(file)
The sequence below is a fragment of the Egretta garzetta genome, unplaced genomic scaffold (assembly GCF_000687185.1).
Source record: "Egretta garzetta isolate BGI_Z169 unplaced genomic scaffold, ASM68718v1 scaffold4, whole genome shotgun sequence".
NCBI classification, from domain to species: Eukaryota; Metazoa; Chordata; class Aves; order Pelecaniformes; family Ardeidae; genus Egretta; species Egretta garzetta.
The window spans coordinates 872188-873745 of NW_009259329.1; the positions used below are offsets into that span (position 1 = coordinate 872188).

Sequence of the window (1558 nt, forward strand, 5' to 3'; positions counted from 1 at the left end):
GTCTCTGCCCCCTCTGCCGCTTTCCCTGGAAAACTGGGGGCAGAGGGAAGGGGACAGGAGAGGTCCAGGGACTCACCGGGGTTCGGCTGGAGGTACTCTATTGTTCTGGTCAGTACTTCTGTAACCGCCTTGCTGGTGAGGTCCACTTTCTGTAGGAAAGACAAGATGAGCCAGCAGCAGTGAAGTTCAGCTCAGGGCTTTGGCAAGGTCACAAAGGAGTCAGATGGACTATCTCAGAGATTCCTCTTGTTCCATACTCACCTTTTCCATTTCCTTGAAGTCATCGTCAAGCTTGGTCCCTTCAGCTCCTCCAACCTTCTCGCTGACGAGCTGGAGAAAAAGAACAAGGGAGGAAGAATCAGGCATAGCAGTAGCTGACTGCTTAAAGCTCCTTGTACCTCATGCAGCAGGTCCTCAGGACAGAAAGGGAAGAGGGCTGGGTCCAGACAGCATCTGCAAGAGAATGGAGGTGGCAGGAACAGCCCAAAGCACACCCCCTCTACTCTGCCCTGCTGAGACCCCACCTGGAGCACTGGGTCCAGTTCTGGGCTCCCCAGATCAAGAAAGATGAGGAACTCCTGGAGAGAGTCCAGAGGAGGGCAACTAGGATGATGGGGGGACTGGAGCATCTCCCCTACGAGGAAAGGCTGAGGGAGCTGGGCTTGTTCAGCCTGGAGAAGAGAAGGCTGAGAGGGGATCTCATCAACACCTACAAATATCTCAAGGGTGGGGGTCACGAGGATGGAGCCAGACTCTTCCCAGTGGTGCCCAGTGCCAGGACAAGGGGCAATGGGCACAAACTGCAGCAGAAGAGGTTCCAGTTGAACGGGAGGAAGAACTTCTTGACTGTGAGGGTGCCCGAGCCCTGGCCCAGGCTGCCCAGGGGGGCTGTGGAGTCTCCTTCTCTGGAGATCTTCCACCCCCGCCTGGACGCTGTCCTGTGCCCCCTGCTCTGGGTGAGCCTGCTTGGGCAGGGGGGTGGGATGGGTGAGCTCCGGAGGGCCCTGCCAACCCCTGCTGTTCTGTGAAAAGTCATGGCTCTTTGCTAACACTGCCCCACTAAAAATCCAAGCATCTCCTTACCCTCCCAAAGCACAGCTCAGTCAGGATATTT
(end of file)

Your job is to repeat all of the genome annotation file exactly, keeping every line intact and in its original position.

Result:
The sequence below is a fragment of the Egretta garzetta genome, unplaced genomic scaffold (assembly GCF_000687185.1).
Source record: "Egretta garzetta isolate BGI_Z169 unplaced genomic scaffold, ASM68718v1 scaffold4, whole genome shotgun sequence".
NCBI classification, from domain to species: Eukaryota; Metazoa; Chordata; class Aves; order Pelecaniformes; family Ardeidae; genus Egretta; species Egretta garzetta.
The window spans coordinates 872188-873745 of NW_009259329.1; the positions used below are offsets into that span (position 1 = coordinate 872188).

Sequence of the window (1558 nt, forward strand, 5' to 3'; positions counted from 1 at the left end):
GTCTCTGCCCCCTCTGCCGCTTTCCCTGGAAAACTGGGGGCAGAGGGAAGGGGACAGGAGAGGTCCAGGGACTCACCGGGGTTCGGCTGGAGGTACTCTATTGTTCTGGTCAGTACTTCTGTAACCGCCTTGCTGGTGAGGTCCACTTTCTGTAGGAAAGACAAGATGAGCCAGCAGCAGTGAAGTTCAGCTCAGGGCTTTGGCAAGGTCACAAAGGAGTCAGATGGACTATCTCAGAGATTCCTCTTGTTCCATACTCACCTTTTCCATTTCCTTGAAGTCATCGTCAAGCTTGGTCCCTTCAGCTCCTCCAACCTTCTCGCTGACGAGCTGGAGAAAAAGAACAAGGGAGGAAGAATCAGGCATAGCAGTAGCTGACTGCTTAAAGCTCCTTGTACCTCATGCAGCAGGTCCTCAGGACAGAAAGGGAAGAGGGCTGGGTCCAGACAGCATCTGCAAGAGAATGGAGGTGGCAGGAACAGCCCAAAGCACACCCCCTCTACTCTGCCCTGCTGAGACCCCACCTGGAGCACTGGGTCCAGTTCTGGGCTCCCCAGATCAAGAAAGATGAGGAACTCCTGGAGAGAGTCCAGAGGAGGGCAACTAGGATGATGGGGGGACTGGAGCATCTCCCCTACGAGGAAAGGCTGAGGGAGCTGGGCTTGTTCAGCCTGGAGAAGAGAAGGCTGAGAGGGGATCTCATCAACACCTACAAATATCTCAAGGGTGGGGGTCACGAGGATGGAGCCAGACTCTTCCCAGTGGTGCCCAGTGCCAGGACAAGGGGCAATGGGCACAAACTGCAGCAGAAGAGGTTCCAGTTGAACGGGAGGAAGAACTTCTTGACTGTGAGGGTGCCCGAGCCCTGGCCCAGGCTGCCCAGGGGGGCTGTGGAGTCTCCTTCTCTGGAGATCTTCCACCCCCGCCTGGACGCTGTCCTGTGCCCCCTGCTCTGGGTGAGCCTGCTTGGGCAGGGGGGTGGGATGGGTGAGCTCCGGAGGGCCCTGCCAACCCCTGCTGTTCTGTGAAAAGTCATGGCTCTTTGCTAACACTGCCCCACTAAAAATCCAAGCATCTCCTTACCCTCCCAAAGCACAGCTCAGTCAGGATATTT